Promoter methylation of MSH2, MSH6, PMS2, MSH3 or MLH3 was absent in these t-CRCs. In addition, POLE and POLD1 mutations were not detected. MMR gene mutations were present in 8/10 MSI t-CRCs and absent in the MSS t-CRC with loss of PMS2 staining (table 3).
First, the two t-CRCs with loss of MLH1 and PMS2 staining without MLH1 promoter methylation could be explained by pathogenic MLH1 mutations, one tumour containing two pathogenic missense mutations, the other a deleterious splice site mutation and LOH of chromosome 3.
Second, in five out of seven t-CRCs with loss of MSH2 and MSH6 protein staining, pathogenic MMR gene mutations were detected. In two cases, a pathogenic MSH2 mutation was accompanied by LOH of chromosome 2. Remarkably, in the third tumour six de novo mutations were detected: three in MSH2, two in MLH1 and one in MSH6. Two of the MSH2 mutations were pathogenic. The fourth tumour with absent MSH2/MSH6 staining contained a likely pathogenic MSH6 variant, however, with inconclusive LOH results. In the fifth tumour, SNP analysis results clearly demonstrated LOH of the MSH2 locus. In addition, MLPA results indicated a somatic homozygous loss of the MSH2 exon 8 probe region and no aberrations in the other MSH2 exons were observed. These findings point to the presence of MSH2 copy neutral LOH in combination with a homozygous deletion in MSH2 exon 8 in the tumour cells, resulting in biallelic inactivation of the MSH2 gene. The last two out of seven t-CRCs with loss of MSH2/MSH6 staining did not carry a mutation or exon deletion in any MMR gene, but did show LOH of chromosome 2 that harbours MSH2 and MSH6, respectively. This result was confirmed by copy number MLPA in both t-CRCs.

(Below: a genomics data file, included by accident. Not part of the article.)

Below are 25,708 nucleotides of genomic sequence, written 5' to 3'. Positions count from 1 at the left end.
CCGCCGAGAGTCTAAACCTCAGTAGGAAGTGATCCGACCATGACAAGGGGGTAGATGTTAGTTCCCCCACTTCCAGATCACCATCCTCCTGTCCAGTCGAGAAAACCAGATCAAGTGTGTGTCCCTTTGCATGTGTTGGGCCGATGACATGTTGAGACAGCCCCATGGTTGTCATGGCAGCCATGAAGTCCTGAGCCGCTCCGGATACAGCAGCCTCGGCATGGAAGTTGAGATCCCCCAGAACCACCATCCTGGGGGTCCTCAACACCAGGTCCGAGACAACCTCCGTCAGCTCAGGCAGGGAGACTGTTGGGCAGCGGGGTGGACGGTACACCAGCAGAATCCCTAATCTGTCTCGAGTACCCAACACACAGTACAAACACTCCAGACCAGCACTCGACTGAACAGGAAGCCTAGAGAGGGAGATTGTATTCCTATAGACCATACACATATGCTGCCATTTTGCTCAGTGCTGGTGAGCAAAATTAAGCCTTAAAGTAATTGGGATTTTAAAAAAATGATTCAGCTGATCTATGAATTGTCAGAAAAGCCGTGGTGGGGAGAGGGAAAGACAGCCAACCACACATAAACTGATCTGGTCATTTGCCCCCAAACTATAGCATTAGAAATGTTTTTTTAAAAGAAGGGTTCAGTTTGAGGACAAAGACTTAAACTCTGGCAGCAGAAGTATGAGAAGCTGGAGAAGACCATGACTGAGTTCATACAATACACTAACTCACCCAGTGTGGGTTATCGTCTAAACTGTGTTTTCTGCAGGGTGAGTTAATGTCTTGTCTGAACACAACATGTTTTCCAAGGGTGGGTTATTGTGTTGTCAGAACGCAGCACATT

Finally, in the single MSI t-CRC with normal staining of all four MMR proteins, two MSH6 mutations were detected that were classified as pathogenic.
Classification of the MMR gene mutations by in silico predictions and functional analysis were highly concordant (table 3). All the pathogenic mutations were absent in normal tissue and hence somatically acquired. Two t-CRCs had a MMR gene variant that was also present in normal tissue. These variants, MSH2 c.965G>A (p.G322D) and MLH1 c.1207C>T (p.P403S), were classified as non-pathogenic.
Thus, for 7 out of 10 t-CRCs without MLH1 promoter methylation, we could explain the MSI phenotype of t-CRCs by somatic acquisition of deleterious MMR gene mutations, either affecting both alleles, or accompanied by LOH. The aetiology of MSI in CRCs without MLH1 promoter methylation was different in the t-CRC population and the general population (p<0.001, figure 2). The frequency of somatic MMR gene mutations with a second mutation or LOH (defined as double somatic in figure 2) was higher in MSI t-CRCs without MLH1 promoter methylation (7/10 (70%)) than in MSI CRCs without MLH1 promoter methylation in the general population (8/36 (22%) Fisher's exact test p=0.008). In contrast, Lynch syndrome was the cause for MSI without MLH1 promoter methylation in 22 CRCs in the general population and was not detected in patients with t-CRC.
Oncogene mutation status and CIMP were not related to MSI status in therapy-related CRC